Rise and fall of heroes

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Brian (November 06, 2012, 08:43:06 AM):
When does a hero cease to be a hero? Take Lance Armstrong for example: what a disaster for the sport but more importantly for the good he's also done in cancer etc.Take Hansie Cronje and then you get folk heroes like Che Guevara who will remain a hero despite his brutality. Of course you then also have a variety of folk heroes whose lives are shrouded in mysticism and romanticised like Bonnie and Clyde; Jesse James, Billy the Kid, Ned Kelly who were just violent criminals; and then you have the likes of William Wallace, Guy Fawkes etc. In some cultures, heroes will include Osama bin Laden; Robert Mugabe and even our own Julius. Raoul Wallenberg who saved the lives of thousands of Jews and died it is said in Lubyanka prison is a largely unsung hero (although there are quite a number of statues in his honour) but never to the extent that a Che is honoured among the masses.

My take of a hero is a somewhat ordinary person who does extraordinary deeds in extraordinary times/conditions.
Rigil Kent (November 06, 2012, 08:55:42 AM):
A hero is someone we admire in spite of his frailties. If they did not suffer human imperfections, they'd be superheros. Which are fictional. I've dusted off and flipped through my copy of Lance's now somewhat ironically titled It's not about the Bike, in which he describes his struggle with cancer and his first Tour victory. I still think there is much left to be admired. Maybe its just sentiment - Lance was THE guy that we all looked up to during the days when I was a serious amateur - but for now I'm quite happy to keep him in my little box of heroes, albeit slightly further to the left.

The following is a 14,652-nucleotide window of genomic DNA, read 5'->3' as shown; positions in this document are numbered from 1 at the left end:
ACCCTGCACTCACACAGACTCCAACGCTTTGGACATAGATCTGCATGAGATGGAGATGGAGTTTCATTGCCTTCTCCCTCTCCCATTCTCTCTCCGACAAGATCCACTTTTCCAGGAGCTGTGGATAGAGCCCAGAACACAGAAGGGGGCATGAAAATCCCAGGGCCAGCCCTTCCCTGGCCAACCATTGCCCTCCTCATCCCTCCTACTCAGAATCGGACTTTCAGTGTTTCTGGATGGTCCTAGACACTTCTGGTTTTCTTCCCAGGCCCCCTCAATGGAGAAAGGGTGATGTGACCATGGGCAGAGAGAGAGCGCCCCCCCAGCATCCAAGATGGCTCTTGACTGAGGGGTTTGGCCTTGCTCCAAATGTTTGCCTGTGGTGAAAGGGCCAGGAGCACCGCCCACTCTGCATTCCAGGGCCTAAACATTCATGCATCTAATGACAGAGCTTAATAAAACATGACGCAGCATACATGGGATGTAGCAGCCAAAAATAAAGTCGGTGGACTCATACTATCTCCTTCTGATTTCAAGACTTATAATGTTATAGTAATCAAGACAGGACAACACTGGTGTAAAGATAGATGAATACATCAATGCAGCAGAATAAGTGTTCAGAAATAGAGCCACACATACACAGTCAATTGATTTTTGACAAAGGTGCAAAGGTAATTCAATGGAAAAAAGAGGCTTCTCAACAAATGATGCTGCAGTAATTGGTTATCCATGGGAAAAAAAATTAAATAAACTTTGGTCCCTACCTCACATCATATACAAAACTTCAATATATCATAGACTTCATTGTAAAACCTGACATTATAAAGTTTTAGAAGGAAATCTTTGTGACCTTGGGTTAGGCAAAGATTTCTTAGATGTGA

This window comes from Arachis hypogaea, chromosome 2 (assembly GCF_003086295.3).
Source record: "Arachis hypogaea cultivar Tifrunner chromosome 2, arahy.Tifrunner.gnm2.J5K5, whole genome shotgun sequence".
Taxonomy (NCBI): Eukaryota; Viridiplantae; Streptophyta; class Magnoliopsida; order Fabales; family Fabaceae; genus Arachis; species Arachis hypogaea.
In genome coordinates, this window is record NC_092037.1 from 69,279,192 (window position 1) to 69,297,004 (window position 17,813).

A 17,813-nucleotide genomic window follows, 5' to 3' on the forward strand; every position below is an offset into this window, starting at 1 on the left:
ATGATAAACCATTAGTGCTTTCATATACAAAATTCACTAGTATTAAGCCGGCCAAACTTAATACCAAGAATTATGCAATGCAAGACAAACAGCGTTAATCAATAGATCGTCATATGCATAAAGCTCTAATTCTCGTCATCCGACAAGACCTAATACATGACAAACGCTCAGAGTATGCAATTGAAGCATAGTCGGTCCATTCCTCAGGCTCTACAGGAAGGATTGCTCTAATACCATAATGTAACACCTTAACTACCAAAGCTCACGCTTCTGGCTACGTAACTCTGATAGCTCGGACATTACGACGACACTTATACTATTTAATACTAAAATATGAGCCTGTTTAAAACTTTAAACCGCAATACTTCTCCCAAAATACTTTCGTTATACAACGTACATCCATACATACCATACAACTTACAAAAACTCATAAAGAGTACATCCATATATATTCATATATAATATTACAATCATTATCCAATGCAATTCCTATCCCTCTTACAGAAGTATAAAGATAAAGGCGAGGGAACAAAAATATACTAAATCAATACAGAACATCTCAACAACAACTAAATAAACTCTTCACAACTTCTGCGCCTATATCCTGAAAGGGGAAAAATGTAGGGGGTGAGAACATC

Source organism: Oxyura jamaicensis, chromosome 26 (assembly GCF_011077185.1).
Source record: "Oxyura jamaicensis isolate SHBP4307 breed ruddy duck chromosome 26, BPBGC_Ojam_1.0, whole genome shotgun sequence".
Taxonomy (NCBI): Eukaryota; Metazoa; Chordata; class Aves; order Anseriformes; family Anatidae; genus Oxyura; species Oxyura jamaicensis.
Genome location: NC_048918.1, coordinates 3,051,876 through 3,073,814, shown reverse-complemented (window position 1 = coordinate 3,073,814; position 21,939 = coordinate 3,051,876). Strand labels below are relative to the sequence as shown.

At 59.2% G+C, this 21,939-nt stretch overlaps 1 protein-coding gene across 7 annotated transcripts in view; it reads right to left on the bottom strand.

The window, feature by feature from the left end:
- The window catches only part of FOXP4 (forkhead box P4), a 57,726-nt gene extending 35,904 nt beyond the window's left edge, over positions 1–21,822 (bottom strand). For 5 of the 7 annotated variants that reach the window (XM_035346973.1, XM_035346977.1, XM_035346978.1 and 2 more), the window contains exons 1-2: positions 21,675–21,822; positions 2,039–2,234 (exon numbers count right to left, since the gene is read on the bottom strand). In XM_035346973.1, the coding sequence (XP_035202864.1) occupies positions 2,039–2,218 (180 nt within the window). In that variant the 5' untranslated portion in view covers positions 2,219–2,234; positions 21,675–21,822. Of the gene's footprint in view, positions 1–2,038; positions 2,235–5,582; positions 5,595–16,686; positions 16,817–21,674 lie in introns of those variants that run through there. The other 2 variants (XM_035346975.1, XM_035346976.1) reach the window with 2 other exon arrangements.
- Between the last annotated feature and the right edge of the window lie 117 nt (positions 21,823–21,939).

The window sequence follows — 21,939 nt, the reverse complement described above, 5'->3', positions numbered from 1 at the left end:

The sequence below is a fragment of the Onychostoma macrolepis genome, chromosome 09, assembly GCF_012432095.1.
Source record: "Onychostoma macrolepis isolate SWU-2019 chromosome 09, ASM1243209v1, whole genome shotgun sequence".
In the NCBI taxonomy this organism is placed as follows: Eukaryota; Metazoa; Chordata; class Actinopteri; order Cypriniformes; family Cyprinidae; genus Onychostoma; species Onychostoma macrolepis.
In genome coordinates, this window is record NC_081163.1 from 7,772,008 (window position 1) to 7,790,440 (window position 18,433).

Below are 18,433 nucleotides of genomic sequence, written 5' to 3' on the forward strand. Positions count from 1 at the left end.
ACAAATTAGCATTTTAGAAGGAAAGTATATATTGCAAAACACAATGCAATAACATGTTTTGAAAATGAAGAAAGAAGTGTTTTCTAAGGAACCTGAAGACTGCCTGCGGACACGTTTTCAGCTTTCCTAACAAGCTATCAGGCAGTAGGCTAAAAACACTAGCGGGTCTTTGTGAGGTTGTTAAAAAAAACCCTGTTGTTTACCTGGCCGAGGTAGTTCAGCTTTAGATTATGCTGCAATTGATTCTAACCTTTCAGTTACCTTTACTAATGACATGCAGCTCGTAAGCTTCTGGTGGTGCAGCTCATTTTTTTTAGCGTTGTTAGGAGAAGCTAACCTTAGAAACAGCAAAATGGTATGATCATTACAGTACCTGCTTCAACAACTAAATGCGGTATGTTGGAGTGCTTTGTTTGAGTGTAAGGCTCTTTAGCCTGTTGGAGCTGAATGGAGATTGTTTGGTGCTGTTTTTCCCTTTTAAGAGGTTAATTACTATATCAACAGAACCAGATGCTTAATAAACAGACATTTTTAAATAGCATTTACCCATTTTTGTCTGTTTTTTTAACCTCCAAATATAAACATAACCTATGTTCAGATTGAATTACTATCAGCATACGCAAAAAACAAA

Tweefo (November 06, 2012, 19:42:54 PM):
I think this is difficult to answer because one man's hero is another's villain or a terrorist to a freedom fighter and so on. Timing also play a role (can the sport hero live a clean life? - Joost, Hansie). Maybe real hero status can only come with age, if they still talk good things about you after, lets say, a 100 years I suppose you've earned it
Mefiante (November 06, 2012, 20:13:02 PM):
I think this is difficult to answer because one man's hero is another's villain…
Exactly. The whole sordid topic is entirely faddish and subjective, however skewed in one or the other direction any particular case may be. Both Hitler and Mandela are hero and villain, depending on whom you ask, and when. All that’s needed to evoke a label of “hero” or “villain” is action or thinking that is sufficiently controversial.

Rigil Kent (November 07, 2012, 08:32:05 AM):
I think it's important to identify a collection of heroes for oneself as it modulates behaviour. You know, WWJD and all that. :P

A hero is proof that our ideals are attainable in practice.



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